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if it had not been joined with some vanity in themselves; like unto varnish, that makes ceilings not only shine, but last. But all this while, when I speak of vain glory, I mean not of that property that Tacitus doth attribute to Mucianus, “ Omnium, quæ dixerat fecerat
que, arte quadam ostentator :” for that proceeds not of vanity, but of natural magnanimity and discretion; and, in some persons, is not only comely, but gracious: for excusations, cessions, modesty itself well governed are but arts of ostentation ; and amongst those arts there is none better than that which Plinius Secundus speaketh, of, which is to be liberal of praise and commendation to others, in that wherein a man's self hath any perfection : for, saith Pliny very wittingly, “ In commending " another you do yourself right;" for he that you commend is either superior to you in that you commend, or inferior ; if he be inferior, if he be to be com
mmended, you much more; if he be superior, if he be not to be commended, you much less glorious. Men are the scorn of wise men, the admiration of fools, the idols of parasites, and the slaves of their own vaunts.
OF HONOUR AND REPUTATION.
The winning of honour is but the revealing of a man's virtue and worth without disadvantage; for some in their actions do woo and affect honour and reputation; which sort of men are commonly much talked of, but inwardly little admired: and some, contrari. wise, darken their virtue in the shew of it; so as they be undervalued in opinion. If a man perform that which hath not been attempted before, or attempted and given over, or hath been atchieved, but not with so good circumstance, he shall purchase more honour than by affecting a matter of greater difficulty, or virtue, wherein he is but a follower. If a man so temper his actions, as in some one of them he doth content every
faction or combination of people, the music will be the fuller: A man is an ill husband of his honour that entereth into any action, the failing wherein may disgrace him more than the carrying of it through can honour him. Honour that is gained and broken upon another hath the quickest ret!
tion, like diamonds cut with fascets; and therefore, let a man contend to excel any competitors of his in honour, in out-shooting them if he can in their own bow. Discreet followers and servants help much to reputation; “ Omnis fama a domesticis emanat.” Envy, which is the canker of honour, is best distinguished by declaring a man's self in his ends, rather to seek merit than fame: and by attributing a man's successes rather to divine Providence and felicity, than to his own virtue or policy. The true marshalling of the degrees of sovereign honours are these: in the first place are “conditores, imperiorum," founders of states and commonwealths; such as were Romulus, Cyrus, Cæsar, Ottoman, Ismael; in the second place are “ legislatores," lawgivers; which are also called second foundders, or “ perpetui principes,” because they govern by their ordinances after they are gone; such were Lycurgus, Solon, Justinian, Edgar, Alphonsus of Castile, the wise, that made the “ Siete patridas:" in the third place are “li“ beratores," or “ salvatores ;" such as compound the long miseries of civil wars, or deliver their countries from servitude of strangers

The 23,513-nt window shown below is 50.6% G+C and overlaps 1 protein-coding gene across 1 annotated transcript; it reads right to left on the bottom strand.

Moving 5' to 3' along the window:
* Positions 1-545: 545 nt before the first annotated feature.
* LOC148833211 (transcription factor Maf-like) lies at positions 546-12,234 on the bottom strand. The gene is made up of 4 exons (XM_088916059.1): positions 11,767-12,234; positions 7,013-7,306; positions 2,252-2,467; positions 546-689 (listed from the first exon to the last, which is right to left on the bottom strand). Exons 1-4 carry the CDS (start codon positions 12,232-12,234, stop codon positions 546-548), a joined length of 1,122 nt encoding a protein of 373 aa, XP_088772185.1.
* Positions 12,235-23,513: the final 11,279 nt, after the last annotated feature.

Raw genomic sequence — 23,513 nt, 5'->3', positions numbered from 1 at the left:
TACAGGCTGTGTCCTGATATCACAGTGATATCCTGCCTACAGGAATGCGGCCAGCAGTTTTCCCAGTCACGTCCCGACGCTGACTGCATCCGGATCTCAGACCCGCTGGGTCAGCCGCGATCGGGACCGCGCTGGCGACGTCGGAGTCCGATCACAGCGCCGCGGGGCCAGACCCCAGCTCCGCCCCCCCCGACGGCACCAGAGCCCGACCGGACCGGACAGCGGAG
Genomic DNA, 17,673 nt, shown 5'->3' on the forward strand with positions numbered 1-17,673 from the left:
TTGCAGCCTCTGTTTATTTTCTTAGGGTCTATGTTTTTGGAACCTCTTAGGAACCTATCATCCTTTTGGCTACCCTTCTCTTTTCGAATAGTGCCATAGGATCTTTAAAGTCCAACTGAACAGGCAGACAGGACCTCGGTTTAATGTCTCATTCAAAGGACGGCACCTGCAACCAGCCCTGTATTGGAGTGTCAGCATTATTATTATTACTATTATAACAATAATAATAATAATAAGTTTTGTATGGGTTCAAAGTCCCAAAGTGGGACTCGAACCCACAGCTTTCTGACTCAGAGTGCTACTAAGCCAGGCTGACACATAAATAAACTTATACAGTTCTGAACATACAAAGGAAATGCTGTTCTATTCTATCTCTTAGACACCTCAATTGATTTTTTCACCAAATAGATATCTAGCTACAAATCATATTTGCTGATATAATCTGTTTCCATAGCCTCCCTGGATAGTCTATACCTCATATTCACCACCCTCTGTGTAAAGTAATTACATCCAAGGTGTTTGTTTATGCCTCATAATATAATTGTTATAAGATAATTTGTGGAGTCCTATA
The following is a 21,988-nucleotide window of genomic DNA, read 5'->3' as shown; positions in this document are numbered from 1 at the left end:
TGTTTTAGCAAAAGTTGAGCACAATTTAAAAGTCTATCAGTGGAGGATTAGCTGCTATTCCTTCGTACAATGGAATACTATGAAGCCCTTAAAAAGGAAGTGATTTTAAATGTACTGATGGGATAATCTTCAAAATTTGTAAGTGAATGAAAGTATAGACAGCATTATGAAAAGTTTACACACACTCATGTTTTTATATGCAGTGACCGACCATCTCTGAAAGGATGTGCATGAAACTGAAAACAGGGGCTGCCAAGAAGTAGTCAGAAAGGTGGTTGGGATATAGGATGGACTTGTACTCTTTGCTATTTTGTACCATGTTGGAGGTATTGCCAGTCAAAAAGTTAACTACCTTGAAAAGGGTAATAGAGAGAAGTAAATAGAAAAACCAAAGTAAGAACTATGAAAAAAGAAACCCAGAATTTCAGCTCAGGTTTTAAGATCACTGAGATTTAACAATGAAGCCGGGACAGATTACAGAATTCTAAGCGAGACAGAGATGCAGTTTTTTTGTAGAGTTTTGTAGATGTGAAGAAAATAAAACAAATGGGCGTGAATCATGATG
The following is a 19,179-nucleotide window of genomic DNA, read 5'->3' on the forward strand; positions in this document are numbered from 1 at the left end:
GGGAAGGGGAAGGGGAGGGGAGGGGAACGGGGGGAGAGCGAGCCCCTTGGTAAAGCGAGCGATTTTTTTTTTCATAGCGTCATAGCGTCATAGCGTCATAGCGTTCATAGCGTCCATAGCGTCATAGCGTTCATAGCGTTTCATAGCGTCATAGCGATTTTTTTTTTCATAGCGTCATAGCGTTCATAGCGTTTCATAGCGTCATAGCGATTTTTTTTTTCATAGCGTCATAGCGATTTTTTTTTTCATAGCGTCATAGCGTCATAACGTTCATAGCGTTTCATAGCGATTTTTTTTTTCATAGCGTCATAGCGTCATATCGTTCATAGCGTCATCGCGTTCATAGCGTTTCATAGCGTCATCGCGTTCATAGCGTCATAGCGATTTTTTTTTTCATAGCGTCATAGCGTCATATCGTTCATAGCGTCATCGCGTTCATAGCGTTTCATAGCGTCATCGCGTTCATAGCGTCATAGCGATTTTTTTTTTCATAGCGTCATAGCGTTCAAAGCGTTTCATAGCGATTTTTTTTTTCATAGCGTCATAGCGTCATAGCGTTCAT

or tyrants; as Augustus Cæsar, Vespasianus, Aurelianus, Theodoricus, king llenry the Seventh of England, king Henry the Fourth of France: in the fourth place are propaga“ tores,” or “ propugnatores imperii,” such as in honourable wars enlarge their territories, or make noble defence against invaders; and in the last place, are “patres patriæ," which reign justly, and make the times good wherein they live; both which last kinds need no examples, they are in such number. Degrees of honour in subjects are, first, "participes “ curarum,” those upon whom princes do discharge the greatest weight of their affairs; their right hands, as we may call them: the next are, “ duces belli,” great leaders; such as are princes lieutenants, and do them notable services in the wars; the third favourites; such as exceed not this scantling, to be solace to the sovereign, and harmless to the people; and the fourth, “negotiis pares ;" such as have great places under princes, and execute their places with sufficiency. There is an honour, likewise, which may be ranked amongst the greatest, which happeneth rarely; that is, of such as sacrifice themselves to death
or danger for the good of their country; as was M. Regulus, and the two Decii.
JUDGES ought to remember that their office is “ jus dicere," and not "jus dare;" to interpret law, and not to make law, or give law; else will it be like the authority claimed by the church of Rome; which, under pretext of exposition of scripture, doth not stick to add and alter; and to pronounce that which they do not find, and by shew of antiquity to introduce novelty. Judges ought to be more learned than witty, more reverend than plausible, and more advised than confident. Above all things, integrity is their portion and proper virtue. Cursed, (saith the law,) is he that «« removeth the landmark.” The mislayer of a mere stone is to blame; but it is the unjust judge that is the capital remover of landmarks, when he defineth amiss of lands and property. One foul sentence doth more hurt than many foul examples; for these do but corrupt the stream, the other corrupteth the fountain : so